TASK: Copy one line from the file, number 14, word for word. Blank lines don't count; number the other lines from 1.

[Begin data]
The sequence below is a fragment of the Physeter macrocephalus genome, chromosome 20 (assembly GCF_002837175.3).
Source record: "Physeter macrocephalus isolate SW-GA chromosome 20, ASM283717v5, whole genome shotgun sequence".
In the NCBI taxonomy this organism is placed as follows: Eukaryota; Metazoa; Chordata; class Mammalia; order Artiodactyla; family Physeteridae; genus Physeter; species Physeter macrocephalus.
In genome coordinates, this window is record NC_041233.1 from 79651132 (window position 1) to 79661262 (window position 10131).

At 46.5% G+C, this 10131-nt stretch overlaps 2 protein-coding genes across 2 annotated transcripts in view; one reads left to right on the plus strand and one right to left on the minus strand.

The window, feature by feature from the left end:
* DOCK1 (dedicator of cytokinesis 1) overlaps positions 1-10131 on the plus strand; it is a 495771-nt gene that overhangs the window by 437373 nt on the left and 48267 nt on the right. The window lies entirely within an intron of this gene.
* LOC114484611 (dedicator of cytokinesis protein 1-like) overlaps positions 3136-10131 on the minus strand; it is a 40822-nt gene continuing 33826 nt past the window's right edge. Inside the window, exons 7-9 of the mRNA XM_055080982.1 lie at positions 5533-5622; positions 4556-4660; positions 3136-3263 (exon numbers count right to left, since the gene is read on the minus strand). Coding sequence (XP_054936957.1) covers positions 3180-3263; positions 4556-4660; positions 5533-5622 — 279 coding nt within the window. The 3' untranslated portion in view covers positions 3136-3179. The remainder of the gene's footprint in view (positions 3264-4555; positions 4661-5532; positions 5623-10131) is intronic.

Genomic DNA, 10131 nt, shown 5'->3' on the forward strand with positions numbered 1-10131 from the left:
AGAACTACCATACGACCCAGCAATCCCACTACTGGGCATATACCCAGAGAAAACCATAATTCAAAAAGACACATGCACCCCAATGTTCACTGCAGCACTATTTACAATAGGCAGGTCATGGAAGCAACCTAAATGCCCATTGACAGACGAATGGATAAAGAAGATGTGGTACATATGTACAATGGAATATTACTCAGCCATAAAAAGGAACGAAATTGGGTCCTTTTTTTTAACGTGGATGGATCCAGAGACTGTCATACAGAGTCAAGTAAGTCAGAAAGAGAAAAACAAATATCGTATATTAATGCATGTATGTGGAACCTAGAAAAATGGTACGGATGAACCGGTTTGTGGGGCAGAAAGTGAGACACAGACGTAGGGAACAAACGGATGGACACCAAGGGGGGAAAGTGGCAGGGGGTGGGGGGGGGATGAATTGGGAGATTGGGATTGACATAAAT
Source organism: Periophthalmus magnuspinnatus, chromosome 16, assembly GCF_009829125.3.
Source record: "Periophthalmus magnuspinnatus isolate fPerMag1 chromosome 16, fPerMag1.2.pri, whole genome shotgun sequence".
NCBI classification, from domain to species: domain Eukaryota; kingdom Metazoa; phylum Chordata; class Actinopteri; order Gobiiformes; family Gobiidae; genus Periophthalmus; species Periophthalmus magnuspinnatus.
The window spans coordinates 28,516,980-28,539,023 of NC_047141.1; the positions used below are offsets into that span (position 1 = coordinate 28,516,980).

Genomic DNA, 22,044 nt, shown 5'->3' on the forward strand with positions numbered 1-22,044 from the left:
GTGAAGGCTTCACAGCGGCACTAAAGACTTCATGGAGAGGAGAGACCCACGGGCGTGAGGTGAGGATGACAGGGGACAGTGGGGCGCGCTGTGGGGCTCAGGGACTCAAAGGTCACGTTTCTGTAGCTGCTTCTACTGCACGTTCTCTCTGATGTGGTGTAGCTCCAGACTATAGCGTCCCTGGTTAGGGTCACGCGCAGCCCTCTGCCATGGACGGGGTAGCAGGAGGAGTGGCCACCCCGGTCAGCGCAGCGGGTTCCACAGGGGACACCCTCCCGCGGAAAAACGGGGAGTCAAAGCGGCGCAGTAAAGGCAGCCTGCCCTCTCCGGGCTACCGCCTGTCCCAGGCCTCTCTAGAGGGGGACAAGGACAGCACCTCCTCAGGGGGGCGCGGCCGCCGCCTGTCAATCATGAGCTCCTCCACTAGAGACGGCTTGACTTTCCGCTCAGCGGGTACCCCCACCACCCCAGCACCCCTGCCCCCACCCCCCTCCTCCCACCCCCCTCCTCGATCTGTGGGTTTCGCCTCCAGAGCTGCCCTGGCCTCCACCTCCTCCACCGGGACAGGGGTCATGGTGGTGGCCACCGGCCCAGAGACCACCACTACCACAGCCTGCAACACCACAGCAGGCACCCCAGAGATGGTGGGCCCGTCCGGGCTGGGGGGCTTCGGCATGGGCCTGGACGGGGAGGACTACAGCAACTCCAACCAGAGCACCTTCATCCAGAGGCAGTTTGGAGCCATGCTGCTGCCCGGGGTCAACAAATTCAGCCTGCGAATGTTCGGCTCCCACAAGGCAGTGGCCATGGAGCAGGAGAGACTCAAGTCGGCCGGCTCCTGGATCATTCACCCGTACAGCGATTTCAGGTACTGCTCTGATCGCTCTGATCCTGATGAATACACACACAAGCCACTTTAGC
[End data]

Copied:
The window spans coordinates 28,516,980-28,539,023 of NC_047141.1; the positions used below are offsets into that span (position 1 = coordinate 28,516,980).